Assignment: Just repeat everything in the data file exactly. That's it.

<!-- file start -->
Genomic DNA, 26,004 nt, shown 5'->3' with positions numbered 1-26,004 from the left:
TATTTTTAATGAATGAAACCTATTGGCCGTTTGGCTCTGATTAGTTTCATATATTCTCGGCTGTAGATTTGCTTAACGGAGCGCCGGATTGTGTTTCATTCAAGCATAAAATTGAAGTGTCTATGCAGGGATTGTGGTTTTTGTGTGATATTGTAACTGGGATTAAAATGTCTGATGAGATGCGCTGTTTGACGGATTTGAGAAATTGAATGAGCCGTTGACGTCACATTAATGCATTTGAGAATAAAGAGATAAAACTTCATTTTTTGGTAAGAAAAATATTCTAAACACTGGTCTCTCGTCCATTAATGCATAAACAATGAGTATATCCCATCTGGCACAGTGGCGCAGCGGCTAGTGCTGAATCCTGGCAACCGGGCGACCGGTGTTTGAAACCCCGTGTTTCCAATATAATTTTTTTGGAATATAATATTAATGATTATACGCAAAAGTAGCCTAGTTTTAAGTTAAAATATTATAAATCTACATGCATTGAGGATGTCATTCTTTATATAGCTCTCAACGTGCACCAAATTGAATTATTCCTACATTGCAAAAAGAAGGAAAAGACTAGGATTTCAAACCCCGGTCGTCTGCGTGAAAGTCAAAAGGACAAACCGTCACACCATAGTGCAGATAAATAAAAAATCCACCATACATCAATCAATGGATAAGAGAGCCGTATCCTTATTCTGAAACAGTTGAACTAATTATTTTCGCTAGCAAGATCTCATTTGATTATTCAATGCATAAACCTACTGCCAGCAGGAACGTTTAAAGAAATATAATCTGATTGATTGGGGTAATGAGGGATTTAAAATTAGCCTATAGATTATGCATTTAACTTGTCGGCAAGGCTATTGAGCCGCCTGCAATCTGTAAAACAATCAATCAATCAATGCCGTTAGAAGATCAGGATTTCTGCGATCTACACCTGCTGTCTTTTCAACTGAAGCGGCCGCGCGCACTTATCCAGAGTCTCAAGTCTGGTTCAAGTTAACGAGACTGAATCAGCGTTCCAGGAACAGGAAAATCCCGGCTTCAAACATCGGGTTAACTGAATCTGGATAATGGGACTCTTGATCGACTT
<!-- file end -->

Genomic DNA, 26,004 nt, shown 5'->3' with positions numbered 1-26,004 from the left:
TATTTTTAATGAATGAAACCTATTGGCCGTTTGGCTCTGATTAGTTTCATATATTCTCGGCTGTAGATTTGCTTAACGGAGCGCCGGATTGTGTTTCATTCAAGCATAAAATTGAAGTGTCTATGCAGGGATTGTGGTTTTTGTGTGATATTGTAACTGGGATTAAAATGTCTGATGAGATGCGCTGTTTGACGGATTTGAGAAATTGAATGAGCCGTTGACGTCACATTAATGCATTTGAGAATAAAGAGATAAAACTTCATTTTTTGGTAAGAAAAATATTCTAAACACTGGTCTCTCGTCCATTAATGCATAAACAATGAGTATATCCCATCTGGCACAGTGGCGCAGCGGCTAGTGCTGAATCCTGGCAACCGGGCGACCGGTGTTTGAAACCCCGTGTTTCCAATATAATTTTTTTGGAATATAATATTAATGATTATACGCAAAAGTAGCCTAGTTTTAAGTTAAAATATTATAAATCTACATGCATTGAGGATGTCATTCTTTATATAGCTCTCAACGTGCACCAAATTGAATTATTCCTACATTGCAAAAAGAAGGAAAAGACTAGGATTTCAAACCCCGGTCGTCTGCGTGAAAGTCAAAAGGACAAACCGTCACACCATAGTGCAGATAAATAAAAAATCCACCATACATCAATCAATGGATAAGAGAGCCGTATCCTTATTCTGAAACAGTTGAACTAATTATTTTCGCTAGCAAGATCTCATTTGATTATTCAATGCATAAACCTACTGCCAGCAGGAACGTTTAAAGAAATATAATCTGATTGATTGGGGTAATGAGGGATTTAAAATTAGCCTATAGATTATGCATTTAACTTGTCGGCAAGGCTATTGAGCCGCCTGCAATCTGTAAAACAATCAATCAATCAATGCCGTTAGAAGATCAGGATTTCTGCGATCTACACCTGCTGTCTTTTCAACTGAAGCGGCCGCGCGCACTTATCCAGAGTCTCAAGTCTGGTTCAAGTTAACGAGACTGAATCAGCGTTCCAGGAACAGGAAAATCCCGGCTTCAAACATCGGGTTAACTGAATCTGGATAATGGGACTCTTGATCGACTT